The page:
Friday, 17 September 2021

Idiotic sugar reduction scheme spreads to Europe

The UK's hopeless sugar reduction scheme is spreading to Europe thanks to the equally hopeless WHO. 

I've written about it for The Critic...

If you want to know what the new, outlook-looking, post-Brexit, global Britain is all about, the Department of Health dropped a clue this week. In a punch on the nose for embittered Remoaners, it announced that the UK “has been chosen by the World Health Organization (WHO) to lead a new Sugar and Calorie Reduction Network to take global action on sugar and calorie reduction.” In a press release, the Department of Health mentioned twice that the WHO’s EU region “covers around 50 countries” and has “a much wider reach than the European Commission’s remit.” In your face, Eurocrats!

The UK has been selected because of its “world-leading expertise in domestic sugar and calorie reduction”. The UK may be one of the fattest nations in Europe, but thanks to the nearly-dead Public Health England it “has seen good progress with its sugar reduction programme — with sugar reduced by 13 per cent in breakfast cereals, yogurts and fromage frais”. Swarthy foreigners are naturally eager to emulate this triumph and they kneel at our feet awaiting instruction. They, too, want to make chocolate bars slightly smaller and corn flakes less tasty.

“Today’s announcement puts into action the UK’s ‘Global Britain’ ambitions”, said the Department of Health, presumably with a straight face. The scheme will be run by the new Office for Health Improvement and Disparities which opens for business at the start of next month as the replacement for Public Health England. If there was any doubt that the Office for Health Improvement and Disparities would be Public Health England with new stationery, it has been confirmed by its embrace of this dog’s dinner of a policy.


Thursday, 16 September 2021

Lowering the drink-drive limit didn't work in Scotland

My City AM column today is about the way governments prefer legislating to governing...

In December 2014, Scotland introduced a new policy modifying its drink-drive limit, to reduce the number of alcohol-fuelled traffic accidents. The legal limit was slashed from 80 to 50mg per 100ml of blood. Now, seven years later, a study published in the Journal of Health Economics has looked at the impact of the policy. The results are perhaps surprising.


Do have a read.




Sunday, 12 September 2021

How a typo tricked the media: half a beer a week won’t harm your health

First published in Spectator Health in February 2017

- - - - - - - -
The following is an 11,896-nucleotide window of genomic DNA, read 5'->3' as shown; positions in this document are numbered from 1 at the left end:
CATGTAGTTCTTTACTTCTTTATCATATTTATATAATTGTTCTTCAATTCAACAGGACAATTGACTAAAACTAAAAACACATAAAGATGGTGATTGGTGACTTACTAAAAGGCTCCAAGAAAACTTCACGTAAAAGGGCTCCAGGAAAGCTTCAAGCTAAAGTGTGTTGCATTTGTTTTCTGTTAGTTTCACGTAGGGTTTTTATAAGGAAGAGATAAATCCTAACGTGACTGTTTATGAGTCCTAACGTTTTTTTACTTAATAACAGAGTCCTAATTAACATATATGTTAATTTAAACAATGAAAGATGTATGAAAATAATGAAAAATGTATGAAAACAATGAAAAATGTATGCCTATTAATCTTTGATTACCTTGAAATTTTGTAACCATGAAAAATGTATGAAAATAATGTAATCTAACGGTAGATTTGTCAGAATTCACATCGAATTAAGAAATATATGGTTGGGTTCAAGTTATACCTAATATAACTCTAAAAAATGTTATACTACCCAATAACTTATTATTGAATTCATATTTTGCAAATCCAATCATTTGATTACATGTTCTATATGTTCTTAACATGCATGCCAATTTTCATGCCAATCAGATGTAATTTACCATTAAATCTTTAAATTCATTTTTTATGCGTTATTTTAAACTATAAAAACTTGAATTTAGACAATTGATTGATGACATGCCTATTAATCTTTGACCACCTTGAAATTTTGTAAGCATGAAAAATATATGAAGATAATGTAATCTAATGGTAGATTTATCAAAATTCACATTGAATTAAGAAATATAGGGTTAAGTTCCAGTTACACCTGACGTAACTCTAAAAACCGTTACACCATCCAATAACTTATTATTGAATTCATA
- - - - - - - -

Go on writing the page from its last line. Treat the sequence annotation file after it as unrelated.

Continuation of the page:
Eggs were on faces yesterday after some astonishingly bad science reporting in sections of the media. In articles that have since been taken offline, the Telegraph and Mirror announced that half a pint of beer a week is sufficient to harden the arteries and cause heart disease. Given the almost homeopathic quantities of alcohol involved — not to mention the fact that moderate drinking is known to reduce heart disease risk — this was a rather surprising finding, but it had supposedly been published in the Journal of the American Heart Association and was therefore considered legit.

Alarm bells started ringing when the Telegraph came up with this eyebrow-raiser:

‘The UK study defined consistent long-term heavy drinking as equivalent to drinking one serving of alcoholic spirit, half a pint of beer or half a glass of wine per week.’

The idea that drinking half a pint of beer once every seven days constitutes ‘long-term heavy drinking’ is patently ludicrous. There are some strange ideas floating around in the world of ‘public health’ these days, but things are not quite that mad. You have to wonder how that sentence got written, let alone approved and printed, without somebody at the Telegraph saying ‘surely that can’t be right’?

The rest of the story hinged on this basic error. The study itself is pretty good. Its authors set out to see whether heavy drinking stiffens people’s arteries, because arterial stiffness is a predictor of cardiovascular disease. They used a database of civil servants stretching back to the 1980s and measured something called pulse wave velocity (PWV) to gauge the state of their arteries. The higher the number, the harder the arteries.

The authors note that previous research has found the relationship between PWV and alcohol consumption to be J-shaped, which is to say it is relatively high for non-drinkers, lower for moderate drinkers and high again for heavy drinkers. This is significant because the relationship between cardiovascular disease and alcohol consumption is also J-shaped, ie moderate drinkers have a lower risk than both those who abstain and those who drink heavily.

The authors set out to test this and succeeded. Defining heavy drinkers as anyone who consumed more than 14 units a week, and measuring in metres per second (m/s), they found PWV levels among men of 8.8 m/s for non-drinkers, 8.3 m/s for moderate drinkers and 8.7 m/s for heavy drinkers. Among women the readings were 8.6 m/s, 7.9 m/s and 8.3 m/s.

Over the years, the PWV levels rose, but it was the non-drinkers and ex-drinkers who saw their levels rise the most. By contrast, the authors note that ‘stable moderate drinkers have the lowest PWV values throughout the study period’.